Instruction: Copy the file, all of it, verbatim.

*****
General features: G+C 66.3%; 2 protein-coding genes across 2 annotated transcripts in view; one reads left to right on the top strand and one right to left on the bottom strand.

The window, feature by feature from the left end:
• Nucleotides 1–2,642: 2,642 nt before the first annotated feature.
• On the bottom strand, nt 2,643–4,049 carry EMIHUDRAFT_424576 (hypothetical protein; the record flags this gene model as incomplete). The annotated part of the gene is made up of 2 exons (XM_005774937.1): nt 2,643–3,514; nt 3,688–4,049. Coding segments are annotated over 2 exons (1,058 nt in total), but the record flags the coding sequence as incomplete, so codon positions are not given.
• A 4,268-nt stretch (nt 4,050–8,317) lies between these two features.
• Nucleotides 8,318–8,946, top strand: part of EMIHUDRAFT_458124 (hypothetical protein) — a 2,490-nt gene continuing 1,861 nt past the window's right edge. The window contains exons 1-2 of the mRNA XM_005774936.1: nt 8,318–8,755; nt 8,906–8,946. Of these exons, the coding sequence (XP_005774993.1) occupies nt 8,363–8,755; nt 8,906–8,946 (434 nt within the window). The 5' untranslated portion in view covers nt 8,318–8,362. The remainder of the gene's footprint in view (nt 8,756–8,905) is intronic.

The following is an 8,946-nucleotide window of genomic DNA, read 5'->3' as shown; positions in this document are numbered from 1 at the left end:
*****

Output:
General features: G+C 66.3%; 2 protein-coding genes across 2 annotated transcripts in view; one reads left to right on the top strand and one right to left on the bottom strand.

The window, feature by feature from the left end:
• Nucleotides 1–2,642: 2,642 nt before the first annotated feature.
• On the bottom strand, nt 2,643–4,049 carry EMIHUDRAFT_424576 (hypothetical protein; the record flags this gene model as incomplete). The annotated part of the gene is made up of 2 exons (XM_005774937.1): nt 2,643–3,514; nt 3,688–4,049. Coding segments are annotated over 2 exons (1,058 nt in total), but the record flags the coding sequence as incomplete, so codon positions are not given.
• A 4,268-nt stretch (nt 4,050–8,317) lies between these two features.
• Nucleotides 8,318–8,946, top strand: part of EMIHUDRAFT_458124 (hypothetical protein) — a 2,490-nt gene continuing 1,861 nt past the window's right edge. The window contains exons 1-2 of the mRNA XM_005774936.1: nt 8,318–8,755; nt 8,906–8,946. Of these exons, the coding sequence (XP_005774993.1) occupies nt 8,363–8,755; nt 8,906–8,946 (434 nt within the window). The 5' untranslated portion in view covers nt 8,318–8,362. The remainder of the gene's footprint in view (nt 8,756–8,905) is intronic.

The following is an 8,946-nucleotide window of genomic DNA, read 5'->3' as shown; positions in this document are numbered from 1 at the left end: